As for his Jesuit brothers, some of whom remain his best friends, he believes that “A person can best appreciate the Jesuits if he knows them from within and from without. One point of view without the other is inadequate.”
Denis Murphy is also a prolific writer who expertly combines his social and humanities proclivities. Some 30 articles and poems of his have been published in America, the Society’s official magazine in the United States. His four volumes of short stories and his novel, A Watch in the Night, have been widely read. Although exercises in fiction, they are usually based on the real social issues he has confronted all his life. But perhaps he is best known among today’s reading public for his insightful articles in the Philippine Daily Inquirer as well as the now-defunct Manila Chronicle.
For his dedication to community organizing as a vital social force toward social justice in Asia;
For enabling thousands of urban poor families to achieve dignity by having a voice in their own secure future, for training and inspiring hundreds of young community organizers to be “men and women for urban poor others,” for assisting the Catholic Church to carry out its preferential option for the poor in the Philippines and Asia and to do so in ecumenical partnerships;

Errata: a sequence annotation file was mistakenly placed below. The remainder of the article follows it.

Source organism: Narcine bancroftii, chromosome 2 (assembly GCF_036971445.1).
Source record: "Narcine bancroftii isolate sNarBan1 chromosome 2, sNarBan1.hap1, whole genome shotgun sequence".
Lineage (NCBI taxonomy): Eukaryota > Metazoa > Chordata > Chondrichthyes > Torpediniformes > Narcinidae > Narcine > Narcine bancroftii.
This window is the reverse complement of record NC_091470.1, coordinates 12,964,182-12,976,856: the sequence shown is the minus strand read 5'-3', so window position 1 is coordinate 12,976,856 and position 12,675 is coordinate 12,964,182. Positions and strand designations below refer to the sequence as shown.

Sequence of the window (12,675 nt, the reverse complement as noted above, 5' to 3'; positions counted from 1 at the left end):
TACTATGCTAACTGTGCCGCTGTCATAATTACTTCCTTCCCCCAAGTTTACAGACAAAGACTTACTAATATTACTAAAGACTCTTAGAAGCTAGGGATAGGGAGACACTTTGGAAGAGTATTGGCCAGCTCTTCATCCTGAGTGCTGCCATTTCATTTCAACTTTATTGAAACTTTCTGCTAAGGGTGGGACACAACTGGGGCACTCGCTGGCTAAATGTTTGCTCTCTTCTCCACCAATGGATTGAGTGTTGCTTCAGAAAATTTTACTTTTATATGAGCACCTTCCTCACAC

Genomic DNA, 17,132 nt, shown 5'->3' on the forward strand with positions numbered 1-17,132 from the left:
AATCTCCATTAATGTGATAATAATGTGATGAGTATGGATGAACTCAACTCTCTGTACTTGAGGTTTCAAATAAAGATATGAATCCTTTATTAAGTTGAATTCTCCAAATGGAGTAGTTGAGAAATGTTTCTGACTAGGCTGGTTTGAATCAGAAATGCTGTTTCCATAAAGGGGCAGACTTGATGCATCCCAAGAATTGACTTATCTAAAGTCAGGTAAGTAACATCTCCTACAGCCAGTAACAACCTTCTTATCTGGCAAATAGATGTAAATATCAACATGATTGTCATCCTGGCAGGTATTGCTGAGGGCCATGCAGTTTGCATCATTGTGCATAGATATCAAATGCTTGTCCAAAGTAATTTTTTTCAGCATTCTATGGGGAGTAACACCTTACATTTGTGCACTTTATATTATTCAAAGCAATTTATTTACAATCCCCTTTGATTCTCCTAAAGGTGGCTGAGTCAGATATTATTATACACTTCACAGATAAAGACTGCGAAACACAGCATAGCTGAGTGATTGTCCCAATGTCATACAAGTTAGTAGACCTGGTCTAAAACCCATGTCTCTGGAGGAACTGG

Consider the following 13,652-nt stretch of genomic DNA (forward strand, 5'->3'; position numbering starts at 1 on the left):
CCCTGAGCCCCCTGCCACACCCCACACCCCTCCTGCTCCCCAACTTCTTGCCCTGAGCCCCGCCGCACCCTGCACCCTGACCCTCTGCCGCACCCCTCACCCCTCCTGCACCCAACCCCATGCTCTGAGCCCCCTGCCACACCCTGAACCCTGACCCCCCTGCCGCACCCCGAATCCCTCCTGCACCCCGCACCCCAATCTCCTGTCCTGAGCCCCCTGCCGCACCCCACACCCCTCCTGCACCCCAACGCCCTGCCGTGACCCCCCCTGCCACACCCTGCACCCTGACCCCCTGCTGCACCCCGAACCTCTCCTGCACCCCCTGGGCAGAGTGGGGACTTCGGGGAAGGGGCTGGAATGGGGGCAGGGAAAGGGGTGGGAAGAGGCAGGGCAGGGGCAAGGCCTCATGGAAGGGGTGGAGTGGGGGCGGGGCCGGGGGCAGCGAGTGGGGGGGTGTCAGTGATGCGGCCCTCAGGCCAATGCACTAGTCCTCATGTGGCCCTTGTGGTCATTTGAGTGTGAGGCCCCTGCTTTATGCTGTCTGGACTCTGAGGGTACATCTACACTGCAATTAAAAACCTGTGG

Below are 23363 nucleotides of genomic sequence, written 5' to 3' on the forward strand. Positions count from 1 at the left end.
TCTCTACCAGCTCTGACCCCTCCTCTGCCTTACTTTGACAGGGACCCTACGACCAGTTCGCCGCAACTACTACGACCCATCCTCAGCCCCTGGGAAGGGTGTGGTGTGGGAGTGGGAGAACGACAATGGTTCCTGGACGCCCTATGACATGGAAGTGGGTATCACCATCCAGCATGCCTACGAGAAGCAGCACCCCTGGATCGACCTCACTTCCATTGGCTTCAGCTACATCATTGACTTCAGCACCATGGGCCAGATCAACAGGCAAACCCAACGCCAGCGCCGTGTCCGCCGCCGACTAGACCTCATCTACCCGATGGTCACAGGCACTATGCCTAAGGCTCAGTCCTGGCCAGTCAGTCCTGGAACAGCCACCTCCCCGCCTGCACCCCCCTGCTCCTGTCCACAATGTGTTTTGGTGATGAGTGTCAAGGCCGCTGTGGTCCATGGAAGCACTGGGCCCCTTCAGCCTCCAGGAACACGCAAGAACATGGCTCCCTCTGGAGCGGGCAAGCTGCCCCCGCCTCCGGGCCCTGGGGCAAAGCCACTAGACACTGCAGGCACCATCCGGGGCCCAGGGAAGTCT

And for his contributions to social commentary and fiction rooted in social issues, the Ateneo de Manila University, in this year’s sesquicentennial anniversary of its foundation, is proud to confer the Parangal Lingkod Sambayanan on Denis Murphy.
Thursday, July 16, 2009
On July 14, 2009, as part of the Ateneo de Manila’s sesquicentennial celebration, two honorary degrees and eight university awards were conferred on distinguished individuals at the Special Academic Convocation.
The ceremony was held at 3:30 p.m. at the Rev. Henry Lee Irwin Theater, Ateneo de Manila University, Loyola Heights campus.
One of the awardees for this year is Denis Murphy.
The award is in recognition of his commitment to the cause of the urban poor and advocacy for social transformation in his various capacities as a community organizer at the Institute of Social Order in the '60s, Philippine Ecumenical Committee for Community Organization in the '70s, Federation of Asian Bishops Conferences between the '70s and '80s, and the Urban Poor Associates since 1991.
The Award gives recognition to outstanding public service of an individual (Benigno S. Aquino Jr. in 1984) or a group of individuals (Radio Veritas in 1983).
Read related article on the 2009 Special Academic Convocation here.